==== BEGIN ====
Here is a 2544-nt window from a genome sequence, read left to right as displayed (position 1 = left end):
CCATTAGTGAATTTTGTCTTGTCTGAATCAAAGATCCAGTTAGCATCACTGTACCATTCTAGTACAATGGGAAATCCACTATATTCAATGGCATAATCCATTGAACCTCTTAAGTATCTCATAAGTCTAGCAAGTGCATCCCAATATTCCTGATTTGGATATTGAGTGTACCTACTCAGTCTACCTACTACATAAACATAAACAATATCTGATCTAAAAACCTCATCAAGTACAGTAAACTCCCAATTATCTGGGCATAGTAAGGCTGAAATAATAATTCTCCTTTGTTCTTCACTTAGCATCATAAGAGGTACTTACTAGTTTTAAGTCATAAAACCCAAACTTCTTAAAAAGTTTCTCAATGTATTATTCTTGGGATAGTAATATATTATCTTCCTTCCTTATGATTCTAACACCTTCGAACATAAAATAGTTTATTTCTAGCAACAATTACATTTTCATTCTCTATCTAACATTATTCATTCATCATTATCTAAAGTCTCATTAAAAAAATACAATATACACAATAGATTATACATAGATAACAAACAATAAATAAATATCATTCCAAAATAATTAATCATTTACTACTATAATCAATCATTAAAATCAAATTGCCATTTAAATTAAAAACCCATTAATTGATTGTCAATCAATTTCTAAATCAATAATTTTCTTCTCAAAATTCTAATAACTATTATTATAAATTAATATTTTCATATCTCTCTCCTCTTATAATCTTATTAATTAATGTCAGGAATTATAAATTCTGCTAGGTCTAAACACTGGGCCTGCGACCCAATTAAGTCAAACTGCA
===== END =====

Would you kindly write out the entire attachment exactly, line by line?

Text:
Here is a 2544-nt window from a genome sequence, read left to right as displayed (position 1 = left end):
CCATTAGTGAATTTTGTCTTGTCTGAATCAAAGATCCAGTTAGCATCACTGTACCATTCTAGTACAATGGGAAATCCACTATATTCAATGGCATAATCCATTGAACCTCTTAAGTATCTCATAAGTCTAGCAAGTGCATCCCAATATTCCTGATTTGGATATTGAGTGTACCTACTCAGTCTACCTACTACATAAACATAAACAATATCTGATCTAAAAACCTCATCAAGTACAGTAAACTCCCAATTATCTGGGCATAGTAAGGCTGAAATAATAATTCTCCTTTGTTCTTCACTTAGCATCATAAGAGGTACTTACTAGTTTTAAGTCATAAAACCCAAACTTCTTAAAAAGTTTCTCAATGTATTATTCTTGGGATAGTAATATATTATCTTCCTTCCTTATGATTCTAACACCTTCGAACATAAAATAGTTTATTTCTAGCAACAATTACATTTTCATTCTCTATCTAACATTATTCATTCATCATTATCTAAAGTCTCATTAAAAAAATACAATATACACAATAGATTATACATAGATAACAAACAATAAATAAATATCATTCCAAAATAATTAATCATTTACTACTATAATCAATCATTAAAATCAAATTGCCATTTAAATTAAAAACCCATTAATTGATTGTCAATCAATTTCTAAATCAATAATTTTCTTCTCAAAATTCTAATAACTATTATTATAAATTAATATTTTCATATCTCTCTCCTCTTATAATCTTATTAATTAATGTCAGGAATTATAAATTCTGCTAGGTCTAAACACTGGGCCTGCGACCCAATTAAGTCAAACTGCA